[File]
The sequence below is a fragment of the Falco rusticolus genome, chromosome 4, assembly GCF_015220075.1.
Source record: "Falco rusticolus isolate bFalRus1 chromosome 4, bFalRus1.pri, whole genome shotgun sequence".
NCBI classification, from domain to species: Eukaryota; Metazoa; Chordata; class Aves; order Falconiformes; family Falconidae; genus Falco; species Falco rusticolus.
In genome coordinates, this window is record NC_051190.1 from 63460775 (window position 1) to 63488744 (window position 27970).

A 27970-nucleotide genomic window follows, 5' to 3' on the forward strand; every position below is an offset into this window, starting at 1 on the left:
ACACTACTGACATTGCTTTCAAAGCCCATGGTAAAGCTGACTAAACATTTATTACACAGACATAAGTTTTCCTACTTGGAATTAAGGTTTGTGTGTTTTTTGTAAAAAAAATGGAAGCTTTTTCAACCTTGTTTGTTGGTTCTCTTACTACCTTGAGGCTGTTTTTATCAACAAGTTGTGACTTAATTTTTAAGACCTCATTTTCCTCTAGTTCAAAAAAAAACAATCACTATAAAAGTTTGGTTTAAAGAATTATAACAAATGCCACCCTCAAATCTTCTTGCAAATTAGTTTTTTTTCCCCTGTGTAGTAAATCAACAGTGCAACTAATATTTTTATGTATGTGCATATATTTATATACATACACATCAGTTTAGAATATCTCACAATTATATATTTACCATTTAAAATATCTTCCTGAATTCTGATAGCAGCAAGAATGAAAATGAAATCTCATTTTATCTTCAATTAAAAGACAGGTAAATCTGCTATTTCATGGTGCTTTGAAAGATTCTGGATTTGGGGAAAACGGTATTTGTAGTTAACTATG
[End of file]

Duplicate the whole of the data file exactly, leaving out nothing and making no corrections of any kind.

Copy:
The sequence below is a fragment of the Falco rusticolus genome, chromosome 4, assembly GCF_015220075.1.
Source record: "Falco rusticolus isolate bFalRus1 chromosome 4, bFalRus1.pri, whole genome shotgun sequence".
NCBI classification, from domain to species: Eukaryota; Metazoa; Chordata; class Aves; order Falconiformes; family Falconidae; genus Falco; species Falco rusticolus.
In genome coordinates, this window is record NC_051190.1 from 63460775 (window position 1) to 63488744 (window position 27970).

A 27970-nucleotide genomic window follows, 5' to 3' on the forward strand; every position below is an offset into this window, starting at 1 on the left:
ACACTACTGACATTGCTTTCAAAGCCCATGGTAAAGCTGACTAAACATTTATTACACAGACATAAGTTTTCCTACTTGGAATTAAGGTTTGTGTGTTTTTTGTAAAAAAAATGGAAGCTTTTTCAACCTTGTTTGTTGGTTCTCTTACTACCTTGAGGCTGTTTTTATCAACAAGTTGTGACTTAATTTTTAAGACCTCATTTTCCTCTAGTTCAAAAAAAAACAATCACTATAAAAGTTTGGTTTAAAGAATTATAACAAATGCCACCCTCAAATCTTCTTGCAAATTAGTTTTTTTTCCCCTGTGTAGTAAATCAACAGTGCAACTAATATTTTTATGTATGTGCATATATTTATATACATACACATCAGTTTAGAATATCTCACAATTATATATTTACCATTTAAAATATCTTCCTGAATTCTGATAGCAGCAAGAATGAAAATGAAATCTCATTTTATCTTCAATTAAAAGACAGGTAAATCTGCTATTTCATGGTGCTTTGAAAGATTCTGGATTTGGGGAAAACGGTATTTGTAGTTAACTATG